Unlike many of the names on this list, Burt Reynolds never got to make a run at the NFL; his football career was cut short in college by a horrific car accident that left him with a long list of injuries. Looking to earn some easy college credits, the former Florida State halfback enrolled in drama courses, and the rest is history: he went on to become one of the biggest movie stars of the 1970s and early 1980s. However, like his football career, Reynolds’ filmography is a story both inspiring (Boogie Nights, Deliverance, Sharky’s Machine) and tragic (Cop and a Half, Striptease). These days, the man once known as the Bandit is popping up in Uwe Boll movies, but that can’t take away from his best work — or the fact that he rocked a ‘stache more convincingly than anyone not named Billy Dee Williams.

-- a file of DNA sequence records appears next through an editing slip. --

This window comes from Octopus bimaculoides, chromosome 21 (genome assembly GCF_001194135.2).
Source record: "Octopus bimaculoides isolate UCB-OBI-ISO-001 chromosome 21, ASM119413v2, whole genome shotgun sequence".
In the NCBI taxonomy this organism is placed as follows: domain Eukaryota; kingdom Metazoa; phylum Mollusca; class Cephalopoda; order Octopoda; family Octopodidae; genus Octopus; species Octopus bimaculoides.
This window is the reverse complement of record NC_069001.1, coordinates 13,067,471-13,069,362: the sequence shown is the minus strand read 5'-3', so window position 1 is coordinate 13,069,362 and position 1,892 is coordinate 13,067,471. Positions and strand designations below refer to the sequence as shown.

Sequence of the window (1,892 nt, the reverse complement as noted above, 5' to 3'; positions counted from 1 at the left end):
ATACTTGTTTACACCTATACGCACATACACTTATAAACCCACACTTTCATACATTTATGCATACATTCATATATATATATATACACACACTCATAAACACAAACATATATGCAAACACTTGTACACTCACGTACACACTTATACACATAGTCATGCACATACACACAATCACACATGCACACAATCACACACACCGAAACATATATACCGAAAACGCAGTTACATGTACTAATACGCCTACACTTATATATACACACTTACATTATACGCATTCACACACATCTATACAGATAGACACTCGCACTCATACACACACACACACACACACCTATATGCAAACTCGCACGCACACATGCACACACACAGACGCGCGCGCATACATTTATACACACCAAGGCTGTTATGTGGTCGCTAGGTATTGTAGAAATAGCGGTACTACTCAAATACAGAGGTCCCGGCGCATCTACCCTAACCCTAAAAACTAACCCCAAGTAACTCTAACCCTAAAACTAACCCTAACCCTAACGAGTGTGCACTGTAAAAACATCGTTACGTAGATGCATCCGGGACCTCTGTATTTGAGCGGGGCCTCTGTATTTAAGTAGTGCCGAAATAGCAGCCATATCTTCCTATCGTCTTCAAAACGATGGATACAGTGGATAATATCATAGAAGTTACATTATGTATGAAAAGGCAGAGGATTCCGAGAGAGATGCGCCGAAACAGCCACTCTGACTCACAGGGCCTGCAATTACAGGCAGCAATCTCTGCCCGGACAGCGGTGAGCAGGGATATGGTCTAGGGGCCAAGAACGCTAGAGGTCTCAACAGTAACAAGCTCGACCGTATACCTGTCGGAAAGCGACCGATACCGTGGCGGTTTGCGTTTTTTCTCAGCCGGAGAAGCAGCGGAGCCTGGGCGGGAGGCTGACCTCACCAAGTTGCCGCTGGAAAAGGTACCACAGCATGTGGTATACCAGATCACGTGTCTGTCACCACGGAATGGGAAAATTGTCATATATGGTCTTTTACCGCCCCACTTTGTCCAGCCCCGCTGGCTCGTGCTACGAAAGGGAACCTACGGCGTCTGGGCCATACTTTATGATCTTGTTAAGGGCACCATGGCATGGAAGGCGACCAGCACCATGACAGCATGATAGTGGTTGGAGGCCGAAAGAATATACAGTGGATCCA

The Hammer was an all-pro defensive back and kick returner for three NFL teams, most notably the Chiefs, with whom he appeared in the first Super Bowl against the Packers. His was a distinguished career, but it’s the movies where Williamson really made his mark. Following some memorable television roles, he appeared in Robert Altman’s M*A*S*H* and Otto Preminger’s Tell Me You Love Me, Junie Moon before becoming one of the biggest stars of the Blaxploitation era. In such pictures as That Man Bolt, Black Caesar, and Three the Hard Way (which co-starred fellow gridiron great Jim Brown), Williamson exuded suave cool and rugged authority. In recent years, Williamson has appeared in From Dusk Till Dawn and Starsky & Hutch. In addition, starting with Mean Johnny Barrows, Williamson has directed more than 20 features, all produced by his company, Po’ Boy Productions.